Hyperscale Data Centers Growing at an Impressive Pace, Driven by Generative AI

Cloud providers Amazon, Microsoft, and Google have the broadest data center footprints.

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  • [Source photo: Krishna Prasad/Fast Company Middle East]

    New data from Synergy Research Group shows that the number of large data centers operated by hyperscale providers increased to 992 at the end of 2023 and passed the thousand mark in early 2024. 

    Meanwhile, it has taken just four years for the total capacity of hyperscale data centers to double as the number of facilities grows rapidly and their average capacity continues to climb. Data shows that the US accounts for 51% of worldwide capacity, measured by MW of critical IT load, with Europe and China each accounting for about a third of the balance. 

    The forecast is that total hyperscale data center capacity will double again in the next four years. While each year will see some 120-130 additional hyperscale data centers coming online, capacity growth will be driven increasingly by the even larger scale of those newly opened data centers, with generative AI technology being a prime reason for that increased scale. 

    The research analyzes the data center footprint of 19 of the world’s major cloud and internet service firms, including the largest operators in SaaS, IaaS, PaaS, search, social networking, e-commerce, and gaming.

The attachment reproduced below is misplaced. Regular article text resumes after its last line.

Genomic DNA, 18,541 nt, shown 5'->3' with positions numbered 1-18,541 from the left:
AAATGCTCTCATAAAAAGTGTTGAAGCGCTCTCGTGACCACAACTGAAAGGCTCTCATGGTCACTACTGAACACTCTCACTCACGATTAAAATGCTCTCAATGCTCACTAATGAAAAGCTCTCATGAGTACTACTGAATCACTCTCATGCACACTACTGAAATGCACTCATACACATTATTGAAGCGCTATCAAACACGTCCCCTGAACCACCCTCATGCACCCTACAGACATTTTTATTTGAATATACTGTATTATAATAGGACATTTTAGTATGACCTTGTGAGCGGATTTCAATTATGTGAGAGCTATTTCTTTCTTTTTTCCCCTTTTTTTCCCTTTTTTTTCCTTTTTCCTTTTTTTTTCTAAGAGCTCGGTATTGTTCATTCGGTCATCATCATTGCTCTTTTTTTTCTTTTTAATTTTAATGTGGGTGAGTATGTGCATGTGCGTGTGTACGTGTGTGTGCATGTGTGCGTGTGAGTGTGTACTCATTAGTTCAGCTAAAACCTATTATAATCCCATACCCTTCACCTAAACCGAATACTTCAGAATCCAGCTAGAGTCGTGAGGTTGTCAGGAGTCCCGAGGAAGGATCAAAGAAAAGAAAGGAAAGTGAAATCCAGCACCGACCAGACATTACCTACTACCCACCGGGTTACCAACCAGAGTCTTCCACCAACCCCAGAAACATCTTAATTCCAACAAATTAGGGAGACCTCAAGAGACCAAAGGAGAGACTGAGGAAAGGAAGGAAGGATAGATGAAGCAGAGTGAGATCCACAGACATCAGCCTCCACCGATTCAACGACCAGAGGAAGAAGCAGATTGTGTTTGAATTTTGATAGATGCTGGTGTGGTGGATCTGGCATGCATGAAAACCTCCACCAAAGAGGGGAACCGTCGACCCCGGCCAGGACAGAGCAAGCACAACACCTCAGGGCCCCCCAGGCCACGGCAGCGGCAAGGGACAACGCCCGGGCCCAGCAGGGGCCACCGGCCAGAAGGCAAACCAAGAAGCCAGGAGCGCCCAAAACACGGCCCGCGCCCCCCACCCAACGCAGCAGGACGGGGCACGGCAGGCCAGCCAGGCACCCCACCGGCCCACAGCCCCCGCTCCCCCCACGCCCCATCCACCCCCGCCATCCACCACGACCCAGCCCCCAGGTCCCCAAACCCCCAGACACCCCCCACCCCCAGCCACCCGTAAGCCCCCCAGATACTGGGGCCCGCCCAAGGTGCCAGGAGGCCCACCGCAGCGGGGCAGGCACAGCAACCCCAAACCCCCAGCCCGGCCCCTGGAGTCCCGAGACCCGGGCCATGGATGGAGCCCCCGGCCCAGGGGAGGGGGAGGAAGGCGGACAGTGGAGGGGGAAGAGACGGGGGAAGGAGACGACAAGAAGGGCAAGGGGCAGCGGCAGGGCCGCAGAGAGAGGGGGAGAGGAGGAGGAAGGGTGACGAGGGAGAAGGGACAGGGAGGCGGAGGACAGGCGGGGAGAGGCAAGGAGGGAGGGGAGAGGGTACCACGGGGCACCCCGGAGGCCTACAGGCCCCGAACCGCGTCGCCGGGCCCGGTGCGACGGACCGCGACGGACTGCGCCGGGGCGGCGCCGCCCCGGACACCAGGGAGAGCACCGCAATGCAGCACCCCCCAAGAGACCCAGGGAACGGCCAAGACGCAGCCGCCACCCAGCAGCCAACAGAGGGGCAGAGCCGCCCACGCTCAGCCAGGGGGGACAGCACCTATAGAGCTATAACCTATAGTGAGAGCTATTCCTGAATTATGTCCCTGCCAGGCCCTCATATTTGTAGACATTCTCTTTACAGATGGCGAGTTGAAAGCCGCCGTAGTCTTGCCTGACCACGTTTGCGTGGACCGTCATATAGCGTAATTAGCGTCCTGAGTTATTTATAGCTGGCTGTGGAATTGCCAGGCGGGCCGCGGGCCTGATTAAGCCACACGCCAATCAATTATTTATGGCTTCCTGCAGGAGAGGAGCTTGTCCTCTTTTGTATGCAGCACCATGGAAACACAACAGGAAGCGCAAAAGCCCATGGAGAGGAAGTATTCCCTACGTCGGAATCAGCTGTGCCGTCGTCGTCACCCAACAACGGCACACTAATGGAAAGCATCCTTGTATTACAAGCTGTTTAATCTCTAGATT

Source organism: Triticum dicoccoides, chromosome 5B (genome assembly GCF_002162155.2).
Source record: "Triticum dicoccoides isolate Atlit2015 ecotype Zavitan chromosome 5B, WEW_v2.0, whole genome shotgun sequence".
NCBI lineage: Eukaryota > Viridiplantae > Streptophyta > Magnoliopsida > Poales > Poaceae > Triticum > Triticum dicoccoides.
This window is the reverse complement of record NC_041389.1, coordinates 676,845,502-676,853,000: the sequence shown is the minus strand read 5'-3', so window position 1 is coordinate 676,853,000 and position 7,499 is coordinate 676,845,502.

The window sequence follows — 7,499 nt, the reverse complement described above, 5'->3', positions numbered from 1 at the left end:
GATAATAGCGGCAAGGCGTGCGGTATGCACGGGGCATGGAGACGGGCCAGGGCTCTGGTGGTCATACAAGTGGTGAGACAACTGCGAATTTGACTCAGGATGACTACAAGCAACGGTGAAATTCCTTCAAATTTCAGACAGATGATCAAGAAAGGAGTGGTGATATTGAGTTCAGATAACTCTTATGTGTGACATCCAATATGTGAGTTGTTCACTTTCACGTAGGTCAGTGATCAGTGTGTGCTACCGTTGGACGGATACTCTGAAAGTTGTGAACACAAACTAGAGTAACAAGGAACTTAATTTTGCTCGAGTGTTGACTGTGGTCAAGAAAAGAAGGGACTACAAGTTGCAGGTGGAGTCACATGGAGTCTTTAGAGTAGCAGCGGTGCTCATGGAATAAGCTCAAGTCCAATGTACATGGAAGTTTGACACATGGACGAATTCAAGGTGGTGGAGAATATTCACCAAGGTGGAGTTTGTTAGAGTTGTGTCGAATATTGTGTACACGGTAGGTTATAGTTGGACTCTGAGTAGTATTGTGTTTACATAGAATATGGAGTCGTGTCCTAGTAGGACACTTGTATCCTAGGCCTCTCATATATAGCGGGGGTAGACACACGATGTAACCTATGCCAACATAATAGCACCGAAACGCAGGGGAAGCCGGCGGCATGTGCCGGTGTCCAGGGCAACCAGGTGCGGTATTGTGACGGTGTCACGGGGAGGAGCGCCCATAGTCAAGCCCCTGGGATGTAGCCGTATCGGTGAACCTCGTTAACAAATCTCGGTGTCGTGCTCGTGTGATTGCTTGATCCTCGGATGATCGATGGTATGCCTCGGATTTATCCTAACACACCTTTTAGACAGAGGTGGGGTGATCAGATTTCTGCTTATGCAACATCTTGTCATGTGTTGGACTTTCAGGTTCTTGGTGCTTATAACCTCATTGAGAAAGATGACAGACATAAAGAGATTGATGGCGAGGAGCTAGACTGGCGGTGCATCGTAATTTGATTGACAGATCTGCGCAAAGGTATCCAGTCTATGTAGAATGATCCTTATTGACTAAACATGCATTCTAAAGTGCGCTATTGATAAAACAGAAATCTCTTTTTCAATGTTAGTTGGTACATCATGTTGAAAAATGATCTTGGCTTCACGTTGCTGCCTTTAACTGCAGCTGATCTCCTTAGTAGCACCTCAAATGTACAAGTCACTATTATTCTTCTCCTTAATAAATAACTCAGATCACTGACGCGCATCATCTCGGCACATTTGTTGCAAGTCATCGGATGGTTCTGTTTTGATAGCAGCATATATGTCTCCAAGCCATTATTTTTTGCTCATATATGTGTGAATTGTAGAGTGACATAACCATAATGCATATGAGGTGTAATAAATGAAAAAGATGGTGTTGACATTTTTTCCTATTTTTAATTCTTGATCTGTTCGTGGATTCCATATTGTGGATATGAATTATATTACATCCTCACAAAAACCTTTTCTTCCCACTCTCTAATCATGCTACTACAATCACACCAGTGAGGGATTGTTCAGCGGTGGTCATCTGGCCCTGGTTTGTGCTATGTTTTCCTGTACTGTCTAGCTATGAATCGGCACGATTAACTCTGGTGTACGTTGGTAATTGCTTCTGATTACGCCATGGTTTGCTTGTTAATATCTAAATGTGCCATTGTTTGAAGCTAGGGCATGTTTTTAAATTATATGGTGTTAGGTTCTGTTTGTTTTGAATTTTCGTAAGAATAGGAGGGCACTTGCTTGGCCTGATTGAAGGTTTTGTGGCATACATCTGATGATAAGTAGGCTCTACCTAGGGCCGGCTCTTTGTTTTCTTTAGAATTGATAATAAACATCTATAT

The leading cloud providers have the broadest data center footprints: Amazon, Microsoft, and Google. In addition to a huge footprint in their home US market, each has multiple data centers in many other countries around the world. The three now account for 60% of all hyperscale data center capacity. Meta, Alibaba, Tencent, Apple, ByteDance, and other relatively smaller hyperscale operators follow them in the ranking. The forecast growth numbers are largely based on its tracking of hyperscale operators’ pipeline of future data centers. The known pipeline of future hyperscale data centers currently stands at 440 facilities at various stages of being planned, developed, or fitted out.

    “While the number of hyperscale data centers and their average size continue to grow at an impressive pace, there is a lot of complexity and nuances behind those trends,” said John Dinsdale, a Chief Analyst at Synergy Research Group. 

    Self-owned data centers are much bigger than leased data centers, and data centers in the home country of a hyperscale company are much bigger than its international facilities. However, there are plenty of exceptions to these trends. 

    “We’re also seeing something of a bifurcation in data center scale. While the core data centers are getting ever bigger, an increasing number of relatively smaller data centers are also being deployed to push infrastructure nearer to customers. Putting it all together though, all major growth trend lines are heading sharply up and to the right,” added Dinsdale.


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